Keith Urban Celebrates “Blue Ain’t Your Color” in Nashville

Kicks Off No. 1 Party by Singing Latest Hit With Its Songwriters

Keith Urban’s performance of “Blue Ain’t Your Color” at Friday’s (March 3) No. 1 party marked a full circle moment for songwriter Steven Lee Olsen.

Urban shared the stage at Nashville’s Basement East with the Toronto native and co-writers Clint Lagerberg and Hillary Lindsey, honoring Olsen’s first No. 1.

For years, Olsen has been one of Urban’s biggest fans, moving to Nashville 11 years ago after seeing the “Somebody Like You” music video on CMT Canada.

“I remember playing my guitar in my mom’s living room,” he recalled, “and I remember it was the first time it made me realize that I didn’t have to be anything I wasn’t. That being said it gave me the courage to move to Nashville.”

“Blue Ain’t Your Color” was originally intended for Olsen’s full-length debut as an artist. He wouldn’t let his publisher Cornman Music pitch the song to any artist because he wanted it exclusively for his own album. But when Urban’s camp called looking for material for his Ripcord album, Olsen has happy to give the waltz away.

Urban fell in love with the song as soon as he heard it and understood the gravity of Olsen’s decision to let him have the song.

“As a writer,” Urban said, “I so understand the conundrum of writing a song like that and knowing, ’This could either be the launching vehicle for me. What do I do?’ I cannot thank you enough for believing in me to do that song. That means the world to me because I value that song as much as you do. I know what that means to you to create something like that. They’re rare. You don’t just give them away. Thank you so much for believing in me.”

The title originally came to Olsen at midnight after a nap on the couch at home. The TV was on when he saw the word “Blue” on the screen. He saved the idea in a note on his phone and presented it to Lagerberg and Lindsey to help him finish it.

“Blue Ain’t Your Color” is Urban’s fourth consecutive No. 1 from Ripcord. It was nominated for best country song at the 59th annual Grammy Awards in February, and it’s currently nominated for the ACM’s song of the year and single record of the year.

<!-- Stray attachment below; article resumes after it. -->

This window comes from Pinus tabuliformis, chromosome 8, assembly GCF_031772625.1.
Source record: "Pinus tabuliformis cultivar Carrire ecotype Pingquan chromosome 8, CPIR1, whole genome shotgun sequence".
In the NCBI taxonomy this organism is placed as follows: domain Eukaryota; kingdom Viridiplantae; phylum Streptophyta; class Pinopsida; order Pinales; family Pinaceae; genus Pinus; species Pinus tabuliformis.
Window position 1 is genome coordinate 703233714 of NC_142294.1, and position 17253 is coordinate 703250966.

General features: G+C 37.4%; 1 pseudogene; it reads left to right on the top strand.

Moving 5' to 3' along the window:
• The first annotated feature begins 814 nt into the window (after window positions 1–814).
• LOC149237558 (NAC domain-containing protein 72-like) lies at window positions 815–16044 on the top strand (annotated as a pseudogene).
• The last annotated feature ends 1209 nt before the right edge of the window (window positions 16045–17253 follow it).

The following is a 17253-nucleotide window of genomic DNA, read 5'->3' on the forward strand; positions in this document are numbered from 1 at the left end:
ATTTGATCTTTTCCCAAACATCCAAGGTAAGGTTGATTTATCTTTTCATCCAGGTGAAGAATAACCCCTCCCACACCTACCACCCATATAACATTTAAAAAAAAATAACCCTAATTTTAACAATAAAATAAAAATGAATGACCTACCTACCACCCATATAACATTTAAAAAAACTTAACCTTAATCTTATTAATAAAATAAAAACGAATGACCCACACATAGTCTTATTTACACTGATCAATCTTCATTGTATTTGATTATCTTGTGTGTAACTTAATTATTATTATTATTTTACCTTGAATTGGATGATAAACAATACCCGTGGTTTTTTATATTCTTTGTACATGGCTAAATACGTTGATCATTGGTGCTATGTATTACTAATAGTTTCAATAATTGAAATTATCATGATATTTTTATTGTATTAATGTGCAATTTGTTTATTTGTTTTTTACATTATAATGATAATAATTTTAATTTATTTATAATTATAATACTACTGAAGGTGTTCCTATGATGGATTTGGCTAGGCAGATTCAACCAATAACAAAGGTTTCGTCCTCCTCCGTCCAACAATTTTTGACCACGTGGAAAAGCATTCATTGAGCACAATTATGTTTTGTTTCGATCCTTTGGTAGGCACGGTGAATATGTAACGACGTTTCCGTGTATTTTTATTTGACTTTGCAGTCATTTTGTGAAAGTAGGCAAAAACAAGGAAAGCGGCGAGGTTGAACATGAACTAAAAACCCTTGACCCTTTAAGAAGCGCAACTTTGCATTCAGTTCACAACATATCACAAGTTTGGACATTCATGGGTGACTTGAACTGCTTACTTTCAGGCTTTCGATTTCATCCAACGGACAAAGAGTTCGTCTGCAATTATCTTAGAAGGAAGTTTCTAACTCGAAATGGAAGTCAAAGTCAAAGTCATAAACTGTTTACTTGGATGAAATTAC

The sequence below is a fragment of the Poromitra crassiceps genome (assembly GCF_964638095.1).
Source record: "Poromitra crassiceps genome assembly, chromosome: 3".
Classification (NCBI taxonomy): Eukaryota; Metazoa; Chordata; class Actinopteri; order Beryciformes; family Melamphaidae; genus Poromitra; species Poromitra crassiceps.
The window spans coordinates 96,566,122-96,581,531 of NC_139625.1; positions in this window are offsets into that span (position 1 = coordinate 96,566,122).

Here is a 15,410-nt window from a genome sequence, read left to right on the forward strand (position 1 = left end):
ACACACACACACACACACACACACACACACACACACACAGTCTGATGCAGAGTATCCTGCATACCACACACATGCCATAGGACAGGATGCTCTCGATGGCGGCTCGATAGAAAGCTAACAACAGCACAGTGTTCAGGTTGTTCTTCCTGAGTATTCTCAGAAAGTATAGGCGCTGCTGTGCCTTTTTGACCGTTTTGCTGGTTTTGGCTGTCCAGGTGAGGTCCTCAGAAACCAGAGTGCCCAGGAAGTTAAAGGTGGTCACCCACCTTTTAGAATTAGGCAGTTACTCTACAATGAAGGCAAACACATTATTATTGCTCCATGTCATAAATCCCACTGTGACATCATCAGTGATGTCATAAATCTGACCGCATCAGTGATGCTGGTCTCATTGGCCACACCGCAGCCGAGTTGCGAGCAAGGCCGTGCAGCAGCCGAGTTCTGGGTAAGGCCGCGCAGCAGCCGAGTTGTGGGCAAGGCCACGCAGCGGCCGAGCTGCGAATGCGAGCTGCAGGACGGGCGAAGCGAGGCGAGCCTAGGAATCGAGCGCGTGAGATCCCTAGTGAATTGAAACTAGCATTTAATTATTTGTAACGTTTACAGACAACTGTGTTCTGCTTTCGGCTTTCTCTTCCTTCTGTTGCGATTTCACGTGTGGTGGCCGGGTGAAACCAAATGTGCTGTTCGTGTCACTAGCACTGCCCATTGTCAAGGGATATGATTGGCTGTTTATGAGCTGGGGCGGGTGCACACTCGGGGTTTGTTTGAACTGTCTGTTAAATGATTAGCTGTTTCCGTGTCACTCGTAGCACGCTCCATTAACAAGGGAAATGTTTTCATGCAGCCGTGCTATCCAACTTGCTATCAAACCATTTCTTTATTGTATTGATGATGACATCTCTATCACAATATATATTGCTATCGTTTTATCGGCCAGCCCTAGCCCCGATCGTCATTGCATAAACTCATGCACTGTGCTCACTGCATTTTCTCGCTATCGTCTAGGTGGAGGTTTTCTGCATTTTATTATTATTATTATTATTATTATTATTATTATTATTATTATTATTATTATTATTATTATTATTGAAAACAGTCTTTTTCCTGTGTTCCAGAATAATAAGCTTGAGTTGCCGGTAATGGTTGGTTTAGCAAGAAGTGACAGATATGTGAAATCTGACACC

When Capitol Nashville president and CEO Mike Dungan presented commemorative trophies to the songwriters, he shared some statistics reflecting the song’s popularity. “Blue Ain’t Your Color” was among the biggest all-genre songs on Spotify in 2016. For 11 weeks, the song was the No. 1 most downloaded country song with 840,000 tracks sold. It peaked at No. 1 on Billboard’s country airplay chart in January.

Dungan also presented plaques for Ripcord debuting at No. 1 in the United States, Australia and Canada and for “Blue Ain’t Your Color” being the most-streamed country song for 13 weeks. Billboard’s Jim Asker presented a plaque for 37 Top 10 career singles. Pandora’s Beville Dunkerley presented a plaque commemorating Urban’s cumulative 2 billion audio streams as well as 40 million streams thus far for the song.

Before leaving the stage, Urban acknowledged that 2017 marks his 20th year as a signed recording artist with Capitol Nashville.

“I feel exactly the same as I moved to town in ’92,” Urban said. “I don’t feel any different. I go into the studio excited, curious, scared and feeling like I don’t know what the hell I’m doing.

“I heard someone say recently that humility is just remaining teachable, and I think for me, I’m so teachable because I’m so fascinated, curious, hungry and passionate about music — about where it can go and what it can do. That just keeps me humming along. I have the most incredible family at home. It makes all of this real.”

The event ran approximately two hours with speeches and award presentations from Billboard, Country Radio Broadcasters, Pandora and praises from each songwriters’ publishers. The long run time was to be expected to celebrate such a smash.

Lauren Tingle is a Tennessean and storyteller who eats music for breakfast, lunch and dinner. When she’s not writing or rocking out, she enjoys yoga and getting lost in the great outdoors.